TV's night of shameless self-promotion Emmys: Who wins is driven by Hollywood politics as much as by quality work.


The answer to virtually every question about the Emmy Award involves either self-promotion or Hollywood politics.

Why will Bryant Gumbel be the host of tonight's telecast of the "49th Annual Emmy Awards"?

Because the show is on CBS, and Gumbel is about to launch a high-priced newsmagazine on CBS this fall.

Why will one of tonight's production numbers be what the producers are calling "an entertaining look at the resurgence of spiritual programming on television"?

Because the show is on CBS, and CBS has the corner on prime-time religion with series like "Touched By An Angel."

Still, there's a higher Emmy goal than just promoting the network that has the telecast: promoting network television in general and heralding the official start of the new season.

Think of tonight's telecast (which will be seen by some 40 million viewers) as a gigantic, electronic pep rally on the eve of the home opener. It's the industry's way of saying, "Summer is officially over, and all of our glamorous stars are back from the Land of Hiatus. Come, settle down with your friends in front of the television."

Trying to pick Emmy winners is a fool's business. Victory is more a matter of the political mood of Hollywood than it is of excellence -- as fans of NBC's "Homicide: Life on the Street" have learned in recent years.

Still, the urge to try to out-psyche the industry folk is irresistible:

* Outstanding lead actress in a comedy series: I'm starting with this category because I think I know which way it will go.

The nominees are: Ellen DeGeneres, "Ellen" (ABC); Fran Drescher, "The Nanny" (CBS); Helen Hunt, "Mad About You" (NBC); Patricia Richardson, "Home Improvement" (ABC); and Cybill Shepherd, "Cybill" (CBS).

DeGeneres should win for bringing her character out as a lesbian last season. Not only did it take courage for her to do it, but she and the episode in which it was done were also terrific.

If DeGeneres doesn't win, I will never make another Emmy pick the rest of my life -- especially if the award goes to Helen Hunt for having a make-believe baby.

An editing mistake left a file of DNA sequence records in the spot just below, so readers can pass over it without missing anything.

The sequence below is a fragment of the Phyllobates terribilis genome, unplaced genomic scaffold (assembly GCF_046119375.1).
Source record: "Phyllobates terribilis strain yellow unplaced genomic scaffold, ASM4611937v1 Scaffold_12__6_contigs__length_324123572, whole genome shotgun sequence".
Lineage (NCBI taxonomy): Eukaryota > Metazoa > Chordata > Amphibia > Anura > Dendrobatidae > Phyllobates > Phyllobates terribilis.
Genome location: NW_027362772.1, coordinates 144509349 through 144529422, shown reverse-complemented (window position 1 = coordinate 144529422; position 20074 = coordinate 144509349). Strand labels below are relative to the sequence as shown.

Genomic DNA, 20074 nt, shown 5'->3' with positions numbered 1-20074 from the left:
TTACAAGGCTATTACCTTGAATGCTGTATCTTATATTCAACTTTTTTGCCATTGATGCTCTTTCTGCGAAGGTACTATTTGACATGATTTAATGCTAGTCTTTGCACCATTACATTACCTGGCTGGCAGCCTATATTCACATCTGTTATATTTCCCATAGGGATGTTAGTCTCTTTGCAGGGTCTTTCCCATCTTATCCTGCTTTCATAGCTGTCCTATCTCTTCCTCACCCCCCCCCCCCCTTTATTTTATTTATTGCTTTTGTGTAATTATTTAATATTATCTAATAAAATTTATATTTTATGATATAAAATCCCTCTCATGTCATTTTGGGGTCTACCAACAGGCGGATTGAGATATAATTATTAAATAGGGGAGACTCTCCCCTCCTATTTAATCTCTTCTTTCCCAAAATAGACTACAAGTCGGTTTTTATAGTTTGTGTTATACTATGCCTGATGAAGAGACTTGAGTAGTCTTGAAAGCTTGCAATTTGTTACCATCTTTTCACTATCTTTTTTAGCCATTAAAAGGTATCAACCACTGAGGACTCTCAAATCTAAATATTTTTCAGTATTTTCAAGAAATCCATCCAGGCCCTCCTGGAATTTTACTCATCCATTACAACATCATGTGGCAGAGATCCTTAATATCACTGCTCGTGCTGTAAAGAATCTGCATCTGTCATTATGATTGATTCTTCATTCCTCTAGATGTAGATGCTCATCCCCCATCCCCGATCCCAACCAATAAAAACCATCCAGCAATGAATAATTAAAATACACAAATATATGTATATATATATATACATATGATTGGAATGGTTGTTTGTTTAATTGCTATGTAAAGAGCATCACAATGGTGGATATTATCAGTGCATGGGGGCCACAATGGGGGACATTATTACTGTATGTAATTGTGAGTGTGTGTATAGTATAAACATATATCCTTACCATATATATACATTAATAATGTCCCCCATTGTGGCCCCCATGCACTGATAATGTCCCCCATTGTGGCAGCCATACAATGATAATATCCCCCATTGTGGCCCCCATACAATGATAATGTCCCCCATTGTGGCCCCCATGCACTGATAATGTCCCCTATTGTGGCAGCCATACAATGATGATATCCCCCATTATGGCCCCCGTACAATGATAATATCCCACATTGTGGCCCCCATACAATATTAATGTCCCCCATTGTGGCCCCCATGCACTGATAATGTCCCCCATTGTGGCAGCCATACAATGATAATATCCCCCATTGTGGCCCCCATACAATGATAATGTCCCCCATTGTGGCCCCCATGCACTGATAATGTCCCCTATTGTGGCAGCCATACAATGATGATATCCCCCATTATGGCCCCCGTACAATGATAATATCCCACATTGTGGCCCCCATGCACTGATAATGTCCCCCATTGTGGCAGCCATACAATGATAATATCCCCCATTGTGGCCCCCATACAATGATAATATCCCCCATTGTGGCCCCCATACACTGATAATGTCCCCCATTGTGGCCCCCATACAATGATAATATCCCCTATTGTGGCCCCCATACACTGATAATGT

(You should know I vowed never to make another Emmy pick three years ago after Richard Mulligan won as best comedy actor. Can anyone remember the series he was in? Can anyone remember Richard Mulligan?)

* Outstanding lead actor in a comedy series: This one's a tougher call. The nominees are: Michael J. Fox, "Spin City" (ABC); Kelsey Grammer, "Frasier" (NBC); John Lithgow, "3rd Rock From The Sun" (NBC); Paul Reiser, "Mad About You" (NBC); and Garry Shandling, "The Larry Sanders Show" (HBO).

If there is justice, Shandling would win hands down. But he didn't win in 1996 or 1995 when he was also nominated. Those awards went to Lithgow and Grammer, respectively.

There is another factor this year that might also work against Shandling. The big story in July when nominations were announced was that, for the first time, a cable channel had beaten the broadcast networks in nominations as HBO nosed out NBC 90 to 89.

Then, two weeks ago, appeared the news that the academy had suddenly come up with a couple more nominations for NBC, and, lo, HBO was no longer the most nominated.

My reading of this strangeness: This is a network show and the networks don't want to be shown up by cable, even if HBO really is the place for the highest-quality television these days. At any rate, one of the most interesting storylines to follow tonight will be how cable fares vs. the networks.

As for best comedy actor, if not Shandling, then who? My pick is Michael J. Fox. The television industry is almost always happy to have someone from feature films return.

* Outstanding lead actress in a drama series: This is the weakest competition: Gillian Anderson, "The X-Files" (Fox); Roma Downey, "Touched By An Angel" (CBS); Christine Lahti, "Chicago Hope" (CBS); Julianna Margulies, "ER" (NBC); and Sherry Stringfield, "ER" (NBC).

Lahti's husband is a Hollywood director, and they have lots of friends. If she wins, that's the only possible explanation. Maybe Margulies and Stringfield, but only because NBC is said to be really pushing for an "ER" Emmy.

* Outstanding lead actor in a drama series: One of the toughest categories, with nominations for: Dennis Franz, "NYPD Blue" (ABC); Jimmy Smits, "NYPD Blue" (ABC); Sam Waterston, "Law & Order" (NBC); Anthony Edwards, "ER" (NBC); and David Duchovny, "The X-Files" (Fox).

I say Franz will win for the third time. Why? Because he seems to have no enemies in the industry, he's a great actor, and David Caruso was walking around Hollywood last summer telling interviewers how "NYPD Blue" was a single-star show in the early days and how he left because he got tired of carrying it. Could be Edwards, though, if NBC's "ER" campaign succeeds.

* Best drama: "ER" won last year. No reason why it shouldn't win again tonight, especially in a year when its producers are willing to take the lunatic plunge into a live broadcast Sept. 25 to bring some excitement to premiere week on NBC.

* Best comedy: "Frasier" won the last three years, which is astonishing to me. But I can't give a reason why it shouldn't win again. Unless the Hollywood community decides to celebrate "Seinfeld" for driving salaries to new highs.

'Emmy Awards'

When: 8 p.m.-11:10 p.m. today

Where: CBS (WJZ, Channel 13)

Pub Date: 9/14/97

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